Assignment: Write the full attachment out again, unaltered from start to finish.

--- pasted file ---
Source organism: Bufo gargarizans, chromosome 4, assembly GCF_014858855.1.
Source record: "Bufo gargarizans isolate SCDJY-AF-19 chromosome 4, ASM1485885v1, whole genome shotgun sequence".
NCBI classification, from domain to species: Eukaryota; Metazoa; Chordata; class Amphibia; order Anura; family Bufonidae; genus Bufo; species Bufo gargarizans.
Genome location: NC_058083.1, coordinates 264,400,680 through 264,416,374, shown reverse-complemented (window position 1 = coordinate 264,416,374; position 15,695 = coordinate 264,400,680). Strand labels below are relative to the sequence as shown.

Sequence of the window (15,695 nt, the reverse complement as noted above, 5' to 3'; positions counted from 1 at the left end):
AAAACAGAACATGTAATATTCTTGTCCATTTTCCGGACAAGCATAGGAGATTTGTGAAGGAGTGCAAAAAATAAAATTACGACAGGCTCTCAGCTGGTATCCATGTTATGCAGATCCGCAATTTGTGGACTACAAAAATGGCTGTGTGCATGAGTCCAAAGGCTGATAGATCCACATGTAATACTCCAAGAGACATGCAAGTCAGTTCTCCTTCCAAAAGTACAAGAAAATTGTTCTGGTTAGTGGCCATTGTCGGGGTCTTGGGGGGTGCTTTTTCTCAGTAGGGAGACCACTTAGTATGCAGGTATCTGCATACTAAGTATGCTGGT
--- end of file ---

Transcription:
Source organism: Bufo gargarizans, chromosome 4, assembly GCF_014858855.1.
Source record: "Bufo gargarizans isolate SCDJY-AF-19 chromosome 4, ASM1485885v1, whole genome shotgun sequence".
NCBI classification, from domain to species: Eukaryota; Metazoa; Chordata; class Amphibia; order Anura; family Bufonidae; genus Bufo; species Bufo gargarizans.
Genome location: NC_058083.1, coordinates 264,400,680 through 264,416,374, shown reverse-complemented (window position 1 = coordinate 264,416,374; position 15,695 = coordinate 264,400,680). Strand labels below are relative to the sequence as shown.

Sequence of the window (15,695 nt, the reverse complement as noted above, 5' to 3'; positions counted from 1 at the left end):
AAAACAGAACATGTAATATTCTTGTCCATTTTCCGGACAAGCATAGGAGATTTGTGAAGGAGTGCAAAAAATAAAATTACGACAGGCTCTCAGCTGGTATCCATGTTATGCAGATCCGCAATTTGTGGACTACAAAAATGGCTGTGTGCATGAGTCCAAAGGCTGATAGATCCACATGTAATACTCCAAGAGACATGCAAGTCAGTTCTCCTTCCAAAAGTACAAGAAAATTGTTCTGGTTAGTGGCCATTGTCGGGGTCTTGGGGGGTGCTTTTTCTCAGTAGGGAGACCACTTAGTATGCAGGTATCTGCATACTAAGTATGCTGGT